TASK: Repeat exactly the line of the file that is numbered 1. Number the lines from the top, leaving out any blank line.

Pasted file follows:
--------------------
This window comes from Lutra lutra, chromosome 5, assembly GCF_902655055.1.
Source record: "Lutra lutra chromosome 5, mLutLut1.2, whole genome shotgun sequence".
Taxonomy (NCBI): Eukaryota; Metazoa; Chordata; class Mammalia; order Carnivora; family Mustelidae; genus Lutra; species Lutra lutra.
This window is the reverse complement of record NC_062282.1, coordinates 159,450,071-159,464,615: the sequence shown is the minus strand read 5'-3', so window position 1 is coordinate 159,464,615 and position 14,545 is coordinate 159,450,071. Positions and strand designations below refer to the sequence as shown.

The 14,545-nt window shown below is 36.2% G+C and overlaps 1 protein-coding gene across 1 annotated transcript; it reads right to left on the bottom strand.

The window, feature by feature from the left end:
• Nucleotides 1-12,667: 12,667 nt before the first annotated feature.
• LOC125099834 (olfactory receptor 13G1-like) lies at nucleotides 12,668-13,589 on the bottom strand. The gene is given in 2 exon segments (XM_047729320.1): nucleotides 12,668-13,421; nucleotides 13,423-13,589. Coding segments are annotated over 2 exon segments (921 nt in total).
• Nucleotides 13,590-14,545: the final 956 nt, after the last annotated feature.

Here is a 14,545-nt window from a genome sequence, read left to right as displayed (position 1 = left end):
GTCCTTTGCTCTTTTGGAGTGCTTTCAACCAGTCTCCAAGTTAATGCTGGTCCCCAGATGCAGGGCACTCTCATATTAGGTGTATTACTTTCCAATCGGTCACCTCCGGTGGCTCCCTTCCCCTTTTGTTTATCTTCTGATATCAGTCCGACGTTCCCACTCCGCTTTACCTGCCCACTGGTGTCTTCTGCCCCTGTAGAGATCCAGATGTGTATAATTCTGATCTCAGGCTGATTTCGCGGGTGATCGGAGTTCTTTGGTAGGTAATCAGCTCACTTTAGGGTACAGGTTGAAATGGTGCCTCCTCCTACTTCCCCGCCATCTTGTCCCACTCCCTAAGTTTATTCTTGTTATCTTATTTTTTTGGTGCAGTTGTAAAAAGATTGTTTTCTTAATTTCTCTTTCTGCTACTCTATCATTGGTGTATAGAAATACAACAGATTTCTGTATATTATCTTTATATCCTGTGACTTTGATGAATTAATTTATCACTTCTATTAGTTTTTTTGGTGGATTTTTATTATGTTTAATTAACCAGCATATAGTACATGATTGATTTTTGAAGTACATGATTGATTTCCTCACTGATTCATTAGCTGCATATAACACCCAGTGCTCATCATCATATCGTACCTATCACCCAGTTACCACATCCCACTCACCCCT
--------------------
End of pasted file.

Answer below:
This window comes from Lutra lutra, chromosome 5, assembly GCF_902655055.1.